Police narrative of man’s shooting by officers does not match footage viewed by Mission Local — and, come Dec. 17, this footage may be made public
Residents of a large apartment building on Capp between 24th and 25th were awakened on the morning of Dec. 7 by the sound of a door being kicked in.
Then came the screaming.
After breaking in the door, we’re told, a young man confronted a terrified new mother, purportedly demanding to see someone who did not live in the apartment — and, apparently, never has. Following several minutes of insisting that this person lived there, and being rebuked and ordered out by the apartment’s actual resident, the intruder left.
His brazenness left neighbors wondering: Who was this man? A bounty hunter?
Police, a neighbor says, spent hours and hours on Dec. 7 scouring this apartment: “All day long. In and out.” And, as anyone who’s been the victim of a residential break-in can tell you, this is unusual. Cops have no shortage of things to do in this city, and spending large amounts of time gathering evidence — possibly dusting for prints or gathering any DNA samples to be found — is unusual in a situation in which nothing was apparently even stolen.
But this is not a normal situation. On Tuesday, Dec. 17, at 6 p.m., at Cesar Chavez Elementary, at 825 Shotwell St., the SFPD will host its town hall meeting regarding the shooting of 24-year-old Jamaica Hampton. It would seem the SFPD has made every effort to prove that the man who kicked in the door was Hampton — who, barely half an hour later, would be shot multiple times by police responding to the call, following a foot chase coming after he allegedly smashed a bottle into an officer’s face.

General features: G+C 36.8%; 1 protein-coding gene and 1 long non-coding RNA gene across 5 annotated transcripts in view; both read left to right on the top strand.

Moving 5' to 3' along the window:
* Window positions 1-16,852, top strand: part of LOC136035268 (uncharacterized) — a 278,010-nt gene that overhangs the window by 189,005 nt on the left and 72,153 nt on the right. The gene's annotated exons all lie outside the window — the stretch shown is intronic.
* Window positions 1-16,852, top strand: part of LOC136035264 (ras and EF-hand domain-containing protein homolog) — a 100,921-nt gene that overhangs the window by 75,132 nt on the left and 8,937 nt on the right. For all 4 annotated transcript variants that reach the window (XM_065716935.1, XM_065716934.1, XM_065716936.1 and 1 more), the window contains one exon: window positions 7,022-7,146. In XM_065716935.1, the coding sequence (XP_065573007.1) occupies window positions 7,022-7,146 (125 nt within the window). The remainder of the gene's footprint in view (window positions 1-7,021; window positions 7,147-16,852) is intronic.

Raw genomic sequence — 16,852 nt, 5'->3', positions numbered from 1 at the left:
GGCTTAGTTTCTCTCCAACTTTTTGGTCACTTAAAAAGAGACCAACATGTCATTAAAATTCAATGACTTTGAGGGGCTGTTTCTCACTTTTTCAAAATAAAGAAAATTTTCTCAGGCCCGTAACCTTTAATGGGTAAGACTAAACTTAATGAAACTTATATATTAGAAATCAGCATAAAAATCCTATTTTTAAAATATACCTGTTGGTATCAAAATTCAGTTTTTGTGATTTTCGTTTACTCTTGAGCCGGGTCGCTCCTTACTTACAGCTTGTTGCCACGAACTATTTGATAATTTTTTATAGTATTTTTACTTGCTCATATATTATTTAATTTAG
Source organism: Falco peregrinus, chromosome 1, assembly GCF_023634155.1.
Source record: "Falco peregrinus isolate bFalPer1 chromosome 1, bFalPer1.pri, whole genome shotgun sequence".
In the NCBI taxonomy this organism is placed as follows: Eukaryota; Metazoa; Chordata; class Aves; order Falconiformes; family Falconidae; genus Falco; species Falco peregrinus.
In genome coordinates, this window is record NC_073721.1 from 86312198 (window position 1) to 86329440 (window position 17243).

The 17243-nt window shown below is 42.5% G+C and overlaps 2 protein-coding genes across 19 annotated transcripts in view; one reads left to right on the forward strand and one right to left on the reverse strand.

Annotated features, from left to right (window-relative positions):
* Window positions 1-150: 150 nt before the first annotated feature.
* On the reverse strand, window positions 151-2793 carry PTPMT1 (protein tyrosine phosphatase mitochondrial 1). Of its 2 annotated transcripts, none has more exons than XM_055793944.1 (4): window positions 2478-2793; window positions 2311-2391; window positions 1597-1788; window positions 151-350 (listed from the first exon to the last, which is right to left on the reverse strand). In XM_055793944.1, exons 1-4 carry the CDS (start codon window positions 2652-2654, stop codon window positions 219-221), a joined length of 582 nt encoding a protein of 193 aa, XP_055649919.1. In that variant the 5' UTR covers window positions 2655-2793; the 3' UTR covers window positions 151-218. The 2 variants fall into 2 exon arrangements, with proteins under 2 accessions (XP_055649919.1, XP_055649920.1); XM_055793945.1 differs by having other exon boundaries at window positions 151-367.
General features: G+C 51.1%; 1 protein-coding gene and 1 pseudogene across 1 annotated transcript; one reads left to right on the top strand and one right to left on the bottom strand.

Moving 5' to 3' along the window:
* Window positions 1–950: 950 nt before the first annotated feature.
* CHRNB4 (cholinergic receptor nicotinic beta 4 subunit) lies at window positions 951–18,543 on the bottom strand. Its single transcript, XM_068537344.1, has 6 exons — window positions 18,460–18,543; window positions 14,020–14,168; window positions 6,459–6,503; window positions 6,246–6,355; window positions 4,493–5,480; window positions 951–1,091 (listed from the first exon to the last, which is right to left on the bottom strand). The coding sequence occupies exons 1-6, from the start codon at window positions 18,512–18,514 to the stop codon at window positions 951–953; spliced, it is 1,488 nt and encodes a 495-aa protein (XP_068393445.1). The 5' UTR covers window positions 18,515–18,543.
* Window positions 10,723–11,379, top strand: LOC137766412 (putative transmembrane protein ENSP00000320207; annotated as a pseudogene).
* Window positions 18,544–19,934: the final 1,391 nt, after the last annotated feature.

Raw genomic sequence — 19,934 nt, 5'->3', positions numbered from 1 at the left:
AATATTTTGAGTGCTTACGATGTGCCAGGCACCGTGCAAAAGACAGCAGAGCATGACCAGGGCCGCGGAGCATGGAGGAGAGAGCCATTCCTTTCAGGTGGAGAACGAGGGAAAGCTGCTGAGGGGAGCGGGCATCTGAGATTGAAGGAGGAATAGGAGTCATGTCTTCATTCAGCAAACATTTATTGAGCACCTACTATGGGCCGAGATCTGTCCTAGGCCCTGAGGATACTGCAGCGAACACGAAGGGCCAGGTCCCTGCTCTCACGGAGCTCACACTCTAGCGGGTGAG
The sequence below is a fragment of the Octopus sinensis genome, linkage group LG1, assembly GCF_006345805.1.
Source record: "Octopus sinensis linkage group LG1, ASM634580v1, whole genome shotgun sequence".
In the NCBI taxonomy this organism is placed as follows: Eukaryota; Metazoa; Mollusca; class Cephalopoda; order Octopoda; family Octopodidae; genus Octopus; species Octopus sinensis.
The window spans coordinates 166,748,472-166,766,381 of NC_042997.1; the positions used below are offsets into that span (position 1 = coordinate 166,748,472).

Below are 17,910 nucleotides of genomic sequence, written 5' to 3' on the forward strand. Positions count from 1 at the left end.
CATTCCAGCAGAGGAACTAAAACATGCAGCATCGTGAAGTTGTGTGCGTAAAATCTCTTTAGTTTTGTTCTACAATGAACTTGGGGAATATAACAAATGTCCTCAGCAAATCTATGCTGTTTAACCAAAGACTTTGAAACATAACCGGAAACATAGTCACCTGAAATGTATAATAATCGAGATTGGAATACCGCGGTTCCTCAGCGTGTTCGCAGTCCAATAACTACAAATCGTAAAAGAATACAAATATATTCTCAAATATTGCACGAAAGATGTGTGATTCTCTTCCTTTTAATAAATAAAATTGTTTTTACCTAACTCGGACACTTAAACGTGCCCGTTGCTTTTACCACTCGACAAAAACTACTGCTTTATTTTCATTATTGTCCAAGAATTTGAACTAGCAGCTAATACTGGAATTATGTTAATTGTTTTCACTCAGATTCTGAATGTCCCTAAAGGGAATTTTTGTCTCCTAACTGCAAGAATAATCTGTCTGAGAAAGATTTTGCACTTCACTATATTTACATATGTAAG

The alternative is that police approached the wrong man, a violent encounter ensued, and lethal force was applied.
This is something we may all find out on Tuesday. Along with, basically, just what the hell happened at 8:34 a.m. on Dec. 7, when police crossed paths with Hampton and, not long thereafter, both he and an officer were hospitalized.
This is the first police shooting in all of 2019 and, in fact, the first since June 2018. The San Francisco Police Department deserves recognition and praise for going 546 days between police shootings. But it’s hard to expect much of that coming on Tuesday, because the details of every police shooting are particular. And the details of this one remain questionable and ambiguous.
And, frankly, the SFPD did itself no favors by describing the circumstances of Hampton’s shooting in a misleading manner.
Mission Local last week was able to track down and observe video of the moment Hampton was shot; attendees at Tuesday’s meeting may see it, too. And even residents willing to give the police the benefit of the doubt in situations like these may feel duped and disappointed because the footage does not match the description offered by police in the wake of the shooting.
To wit, here’s the police account of the shooting:
At 8:34 a.m. officers responded to a call of a hot prowl burglary in the area of 23rd and Capp Streets. They encountered a suspect who matched the description. When they encountered the suspect, he assaulted an officer with a weapon. An officer-involved-shooting occurred. One suspect and one officer were transported to a hospital and are in unknown medical condition.
Along similar lines, we could write: In the beginning God created the heavens and the earth. In 1701 Jethro Tull invented the seed drill.
We’ve left out some pertinent stuff, to put it mildly. So did the SFPD.